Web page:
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The Improv ARM Board Still Isn't Shipping; Riding A Dead Horse?

Hardware

Published on 18 April 2014 12:17 PM EDT
Written by Michael Larabel in Hardware
9 Comments

Announced last year was an open-source ARM development board running Mer with an aim of supporting X.Org and Wayland based environments and would be powerful enough to run KDE's Plasma Active environment. The Improv is now three months past its original ship-date and there's no indication of the low-end dual-core Cortex-A7 + 1GB RAM hardware shipping anytime soon.

The last time I mentioned the Improv Board on Phoronix was in late February when I was informed by a pre-order customer that the "open hardware" board still hadn't shipped and was now one month past its ship date and there'd been little communication from those involved in the project. Come this morning, I was informed again by a Phoronix reader that the Improv still isn't shipping out and that it's been a struggle to get any real information out on this hardware, which is just becoming increasing irrelevant with more ARM (and x86) single-board computers coming to market that are low-cost and fairly open friendly, etc. Likely now the greatest threat to the Improv with its open nature and upgradeability is the Raspberry Pi's Compute Module that was recently announced. The Compute Module is a Raspberry Pi packaged onto a DDR2 SODIMM, is open-source, and there's a Compute Module I/O Board to get started.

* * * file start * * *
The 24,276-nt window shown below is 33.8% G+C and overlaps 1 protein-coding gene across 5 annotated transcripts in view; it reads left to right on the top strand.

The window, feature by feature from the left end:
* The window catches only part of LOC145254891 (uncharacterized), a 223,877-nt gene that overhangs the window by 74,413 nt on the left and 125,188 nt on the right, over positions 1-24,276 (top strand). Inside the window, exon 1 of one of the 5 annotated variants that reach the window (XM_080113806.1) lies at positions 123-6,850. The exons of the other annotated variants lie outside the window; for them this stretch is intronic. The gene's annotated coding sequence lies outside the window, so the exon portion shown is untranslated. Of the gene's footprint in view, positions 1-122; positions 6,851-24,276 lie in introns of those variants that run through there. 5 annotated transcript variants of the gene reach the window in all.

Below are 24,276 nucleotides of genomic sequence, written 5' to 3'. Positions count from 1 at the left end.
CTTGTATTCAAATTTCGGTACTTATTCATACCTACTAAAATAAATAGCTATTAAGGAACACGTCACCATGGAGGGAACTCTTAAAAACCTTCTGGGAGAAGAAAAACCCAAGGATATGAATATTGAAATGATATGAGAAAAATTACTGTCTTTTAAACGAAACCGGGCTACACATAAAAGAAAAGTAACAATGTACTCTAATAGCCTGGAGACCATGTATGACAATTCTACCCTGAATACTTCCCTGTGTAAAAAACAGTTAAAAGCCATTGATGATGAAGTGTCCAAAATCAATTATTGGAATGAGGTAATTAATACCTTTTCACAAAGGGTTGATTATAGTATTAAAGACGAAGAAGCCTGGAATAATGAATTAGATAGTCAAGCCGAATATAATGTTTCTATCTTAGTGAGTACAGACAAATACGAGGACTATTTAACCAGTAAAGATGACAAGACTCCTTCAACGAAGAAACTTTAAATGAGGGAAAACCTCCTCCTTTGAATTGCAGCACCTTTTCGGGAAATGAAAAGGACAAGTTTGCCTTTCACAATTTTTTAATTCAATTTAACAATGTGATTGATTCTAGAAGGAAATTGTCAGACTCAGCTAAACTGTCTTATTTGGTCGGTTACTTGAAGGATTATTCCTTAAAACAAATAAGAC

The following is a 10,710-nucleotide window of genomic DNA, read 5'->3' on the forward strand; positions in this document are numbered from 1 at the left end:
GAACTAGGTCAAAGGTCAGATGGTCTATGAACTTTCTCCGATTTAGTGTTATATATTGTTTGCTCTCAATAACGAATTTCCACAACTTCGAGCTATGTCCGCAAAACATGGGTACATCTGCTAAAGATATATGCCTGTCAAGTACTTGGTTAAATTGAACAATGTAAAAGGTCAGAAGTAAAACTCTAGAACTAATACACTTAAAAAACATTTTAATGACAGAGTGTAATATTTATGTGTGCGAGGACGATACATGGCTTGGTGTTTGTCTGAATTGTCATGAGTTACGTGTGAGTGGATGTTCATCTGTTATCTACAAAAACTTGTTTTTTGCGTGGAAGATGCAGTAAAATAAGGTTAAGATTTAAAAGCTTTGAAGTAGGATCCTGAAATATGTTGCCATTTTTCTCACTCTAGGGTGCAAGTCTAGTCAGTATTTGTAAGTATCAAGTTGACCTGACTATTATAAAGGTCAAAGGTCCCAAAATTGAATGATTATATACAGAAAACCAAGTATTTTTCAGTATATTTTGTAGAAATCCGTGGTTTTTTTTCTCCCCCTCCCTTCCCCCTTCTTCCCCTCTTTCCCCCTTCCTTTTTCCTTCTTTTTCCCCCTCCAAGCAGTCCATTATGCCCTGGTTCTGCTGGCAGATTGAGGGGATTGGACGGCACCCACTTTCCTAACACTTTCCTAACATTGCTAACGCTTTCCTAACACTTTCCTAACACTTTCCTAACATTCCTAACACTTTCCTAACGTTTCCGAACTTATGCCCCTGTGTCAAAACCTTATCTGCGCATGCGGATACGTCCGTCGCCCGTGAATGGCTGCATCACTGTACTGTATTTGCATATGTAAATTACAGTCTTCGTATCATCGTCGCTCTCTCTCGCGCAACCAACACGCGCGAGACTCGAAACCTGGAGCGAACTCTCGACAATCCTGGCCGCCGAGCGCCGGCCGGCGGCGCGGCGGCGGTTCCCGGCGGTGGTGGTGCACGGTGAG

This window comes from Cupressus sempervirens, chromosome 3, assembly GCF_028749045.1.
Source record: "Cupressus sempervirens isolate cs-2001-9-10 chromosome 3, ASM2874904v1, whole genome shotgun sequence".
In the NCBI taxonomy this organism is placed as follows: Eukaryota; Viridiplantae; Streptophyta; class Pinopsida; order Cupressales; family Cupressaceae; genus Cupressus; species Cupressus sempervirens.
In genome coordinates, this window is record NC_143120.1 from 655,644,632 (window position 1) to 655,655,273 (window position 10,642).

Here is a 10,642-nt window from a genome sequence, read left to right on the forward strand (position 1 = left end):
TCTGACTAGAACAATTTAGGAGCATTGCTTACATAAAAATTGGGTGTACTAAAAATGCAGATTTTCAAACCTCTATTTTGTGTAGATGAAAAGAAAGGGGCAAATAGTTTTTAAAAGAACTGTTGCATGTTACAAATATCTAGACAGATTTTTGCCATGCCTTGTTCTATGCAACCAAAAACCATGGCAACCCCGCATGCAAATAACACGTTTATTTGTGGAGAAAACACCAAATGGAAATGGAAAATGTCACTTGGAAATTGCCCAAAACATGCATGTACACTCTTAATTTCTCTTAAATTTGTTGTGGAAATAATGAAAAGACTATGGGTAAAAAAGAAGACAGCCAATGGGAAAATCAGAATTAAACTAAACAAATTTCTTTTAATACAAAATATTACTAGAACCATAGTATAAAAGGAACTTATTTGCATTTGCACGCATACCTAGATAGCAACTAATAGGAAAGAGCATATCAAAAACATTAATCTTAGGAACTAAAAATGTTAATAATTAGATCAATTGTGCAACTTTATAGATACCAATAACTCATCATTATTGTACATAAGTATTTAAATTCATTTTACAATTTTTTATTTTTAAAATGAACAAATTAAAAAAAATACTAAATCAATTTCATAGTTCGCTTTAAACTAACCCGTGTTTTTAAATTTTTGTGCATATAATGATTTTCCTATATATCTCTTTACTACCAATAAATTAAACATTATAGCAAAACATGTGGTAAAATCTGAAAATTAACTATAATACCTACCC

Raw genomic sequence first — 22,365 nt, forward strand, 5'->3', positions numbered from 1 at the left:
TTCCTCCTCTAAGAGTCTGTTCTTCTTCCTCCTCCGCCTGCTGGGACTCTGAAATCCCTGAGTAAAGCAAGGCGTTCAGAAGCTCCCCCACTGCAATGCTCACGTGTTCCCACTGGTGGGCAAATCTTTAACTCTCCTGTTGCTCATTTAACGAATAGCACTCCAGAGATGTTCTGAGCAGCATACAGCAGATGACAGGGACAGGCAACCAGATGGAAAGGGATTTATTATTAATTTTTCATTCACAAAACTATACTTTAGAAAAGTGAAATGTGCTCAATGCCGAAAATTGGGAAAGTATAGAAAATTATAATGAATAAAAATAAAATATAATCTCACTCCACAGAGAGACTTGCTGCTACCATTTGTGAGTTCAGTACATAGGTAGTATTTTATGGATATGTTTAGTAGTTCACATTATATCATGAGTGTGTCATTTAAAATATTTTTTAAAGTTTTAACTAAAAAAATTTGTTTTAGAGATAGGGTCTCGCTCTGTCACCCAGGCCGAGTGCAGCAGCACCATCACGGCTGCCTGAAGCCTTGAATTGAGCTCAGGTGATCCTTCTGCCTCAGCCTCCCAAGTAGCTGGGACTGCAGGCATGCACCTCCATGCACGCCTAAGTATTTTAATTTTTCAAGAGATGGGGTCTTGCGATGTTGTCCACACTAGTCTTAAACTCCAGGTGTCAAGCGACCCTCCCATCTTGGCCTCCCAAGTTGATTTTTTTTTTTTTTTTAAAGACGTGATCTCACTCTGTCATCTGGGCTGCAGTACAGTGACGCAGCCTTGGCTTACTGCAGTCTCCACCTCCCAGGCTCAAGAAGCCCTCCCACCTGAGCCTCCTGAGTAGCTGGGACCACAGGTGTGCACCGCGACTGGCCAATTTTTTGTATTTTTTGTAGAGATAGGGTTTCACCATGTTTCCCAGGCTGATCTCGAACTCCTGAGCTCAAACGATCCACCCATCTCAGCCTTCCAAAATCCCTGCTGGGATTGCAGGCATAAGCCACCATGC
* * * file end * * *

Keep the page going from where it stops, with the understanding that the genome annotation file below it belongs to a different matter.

There's no new information to share on the Improv ARM board today just that it missed its revised March ship date and now being half-way through April (and well past the January time-frame for shipping as originally announced last year) there's no commitment to when the board will land in the hands of pre-order customers. Based upon this email status update, it appears there aren't enough orders for the Improv to lead to a production run.